Back in 2004 a hitherto unknown company called CryTek released a game called Far Cry. In a year that also saw the long-awaited releases of both Doom 3 and Half-Life 2, Far Cry was a surprisingly successful break-out hit, marrying the excellent graphics of those games with a semi-freeform approach to missions that was truly exihilirating. The sense of freedom it brought to the normally linear-as-hell first-person shooter market was quite revolutionary, and it has arguably aged better than either of its competitors due to its much greater replay value. Crysis is not the sequel to Far Cry, since Electronic Arts snatched up CryTek and their next game whilst the Far Cry brand name remains with Ubisoft (who are currently developing the Africa-set Far Cry 2 for a late 2008/early 2009 release), but it is the 'spiritual successor'.
Crysis is set in 2020. North Korea has occupied an island in the Pacific Ocean where something unusual has been uncovered by an archaeological expedition. The UN has sent in a team of special operatives using new nanosuit technology to investigate, resulting in guerrila warfare against the North Koreans before the situation escalates and a full-scale war looks set to unfold over the island, resulting in the deployment of two US carrier groups to the area. And then the object the expedition has uncovered wakes up...
So far, so traditional. Crysis builds on the success of its predecessor by retaining the tropical island setting but ramping its graphical capabilities to the max. Make no mistake, Crysis is the single most graphically-advanced computer game on the market, a position it will retain for some years to come given the somewhat conservative looks of its nearest competitors. That said, the game scales excellently: my two-and-a-half-year-old single-core machine coped with most settings at Medium, and it looked substantially better than the still-gorgeous Far Cry with everything turned up to maximum.
Of course, graphical excellence is nothing without the gameplay to back it up and Crysis delivers on that score. It's a fast-paced action game but, like Far Cry before it, it also allows you to play stealthily and gives you more options, such as more silenced weapons and a camouflage field ability, to make use of that tactic. The game also allows for more effective hand-to-hand combat. The nanosuit allows you to increase your speed, strength or armour throughout the game depending on the situation, although to be honest you rarely need to take it off armour mode, but it's a nice touch. Weapons selection is surprisingly poor, however. The UN-issue SCAR rifle is great but you have to ditch it as soon as you run out of ammo and switch to the North Korean automatic rifle, which has the stopping power of a gnat in a hurricane. Entire clips are sometimes needed to take down one enemy soldier. The shotgun is great but ineffective at range, whilst the minigun tears through ammo so fast it's barely worth using. The gauss rifle and the infinite-recharge ice weapon you get at the end of the game are both excellent, but since you only get them five minutes before the game ends, hardly astonishing.
Crysis is a pretty good game that fixes many of the sins of Far Cry. There is less messing around indoors, the story and characters are much better-developed, there's a much greater sense of coherence in how the missions and levels fit together and a solid sense of camaderie once what appears to be the entire US Marine Corps lands on the island to provide some back-up in the latter half of the game. Unfortunately, it also takes some retrograde steps. Whilst multiple routes to mission objectives are again provided, they are much more constrained than before. This is because whilst Far Cry took place across multiple islands, Crysis takes place in sectioned-off areas of one big island, and the game won't let you just wander off at will. This decreased freedom from its predecessor is extremely irritating, given it's one of the appeals of CryTek's work. Secondly, CryTek have astonishingly not yet figured out that whilst we enjoy fighting intelligently-designed human opponents, having lumbering mutants or in this case (spoiler!) ice-based, gravity-bending aliens turn up just feels lame, especially when they can take ten times as much ammo to kill compared to the superhumanly damage-resistant human enemies.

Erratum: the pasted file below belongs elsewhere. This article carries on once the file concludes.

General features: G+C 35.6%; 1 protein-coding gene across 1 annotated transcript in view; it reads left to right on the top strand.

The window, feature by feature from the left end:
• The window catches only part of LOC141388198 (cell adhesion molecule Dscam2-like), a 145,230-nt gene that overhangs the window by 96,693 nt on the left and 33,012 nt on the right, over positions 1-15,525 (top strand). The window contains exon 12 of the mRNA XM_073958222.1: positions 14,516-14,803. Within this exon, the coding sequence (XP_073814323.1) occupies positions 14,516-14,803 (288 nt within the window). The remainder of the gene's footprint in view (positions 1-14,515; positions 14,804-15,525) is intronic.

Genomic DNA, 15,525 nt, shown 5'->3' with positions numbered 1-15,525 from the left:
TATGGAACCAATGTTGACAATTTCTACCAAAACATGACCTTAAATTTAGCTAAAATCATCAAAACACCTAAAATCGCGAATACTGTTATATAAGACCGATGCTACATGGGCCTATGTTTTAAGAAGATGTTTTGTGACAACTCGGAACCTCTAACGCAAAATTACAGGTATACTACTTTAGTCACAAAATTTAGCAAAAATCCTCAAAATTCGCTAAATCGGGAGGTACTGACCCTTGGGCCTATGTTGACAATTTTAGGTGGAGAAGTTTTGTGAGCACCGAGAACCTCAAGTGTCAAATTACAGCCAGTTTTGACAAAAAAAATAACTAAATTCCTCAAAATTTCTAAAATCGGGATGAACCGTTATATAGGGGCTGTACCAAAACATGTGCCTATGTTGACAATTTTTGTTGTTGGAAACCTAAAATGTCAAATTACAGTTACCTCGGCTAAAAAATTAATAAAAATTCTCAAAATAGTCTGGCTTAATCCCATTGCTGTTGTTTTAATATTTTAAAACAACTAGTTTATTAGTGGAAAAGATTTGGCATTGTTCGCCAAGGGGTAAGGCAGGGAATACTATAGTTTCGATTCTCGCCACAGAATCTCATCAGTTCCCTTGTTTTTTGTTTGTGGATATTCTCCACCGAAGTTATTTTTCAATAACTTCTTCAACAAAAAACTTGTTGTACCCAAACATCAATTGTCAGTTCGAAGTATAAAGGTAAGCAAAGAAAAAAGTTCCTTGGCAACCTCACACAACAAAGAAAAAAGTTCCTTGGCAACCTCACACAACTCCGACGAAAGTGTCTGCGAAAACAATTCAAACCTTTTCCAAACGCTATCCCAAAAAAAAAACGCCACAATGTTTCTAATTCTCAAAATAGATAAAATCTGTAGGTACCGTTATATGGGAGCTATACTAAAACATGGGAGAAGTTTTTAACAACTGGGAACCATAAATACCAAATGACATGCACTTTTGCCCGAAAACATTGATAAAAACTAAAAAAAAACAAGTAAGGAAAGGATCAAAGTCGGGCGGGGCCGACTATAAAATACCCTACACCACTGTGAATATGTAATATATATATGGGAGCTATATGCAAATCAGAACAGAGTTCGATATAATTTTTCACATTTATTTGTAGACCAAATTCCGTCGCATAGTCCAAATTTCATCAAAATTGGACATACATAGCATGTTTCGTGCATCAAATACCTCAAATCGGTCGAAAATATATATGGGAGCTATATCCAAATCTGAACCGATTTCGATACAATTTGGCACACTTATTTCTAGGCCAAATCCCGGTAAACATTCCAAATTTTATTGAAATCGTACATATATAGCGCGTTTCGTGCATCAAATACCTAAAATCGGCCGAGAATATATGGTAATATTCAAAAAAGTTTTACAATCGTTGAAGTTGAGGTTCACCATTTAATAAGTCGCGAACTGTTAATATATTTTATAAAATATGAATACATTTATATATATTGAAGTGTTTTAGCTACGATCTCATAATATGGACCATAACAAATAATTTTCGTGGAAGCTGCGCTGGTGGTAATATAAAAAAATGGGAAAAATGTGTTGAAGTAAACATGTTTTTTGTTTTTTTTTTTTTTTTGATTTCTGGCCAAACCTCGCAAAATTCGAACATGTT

The other major problem, one increasingly prevalent in the FPS genre, is the establishing of Crysis as a franchise. We can't have one good, long game and that's it, we've got to have a major cliffhanger ending, followed by the news that Crysis is a trilogy with part two due in 2009 and part three in 2011, and finally the news that there will be a 'parallel' game following another character through the same events, with the first of these, Crysis: Warhead, coming out in late 2008. Sometimes the sheer avariceness of the computer game industry is startling, especially when the developers proudly tell us that the game has sold a million copies in six months but it could have sold more if piracy wasn't around, so as a result the sequels will be co-developed for the consoles and may not be as visually impressive as a result. And to finally put the boot in, Crysis is quite short: at about eight hours to completion, Crysis is substantially shorter than Far Cry, Half-Life 2, FEAR or a lot of other recent FPS games.
Crysis (***½) looks a million dollars even on relatively underpowered machines and is a huge amount of fun to play. However, it won't last very long, has a huge cliffhanger ending and scales back on the amount of freedom you have. The game is available now for PC in the UK and in the US as both a standard and collector's edition. The 'parallel' game, Crysis: Warhead, will be released in November 2008, with Crysis II likely to follow a year later.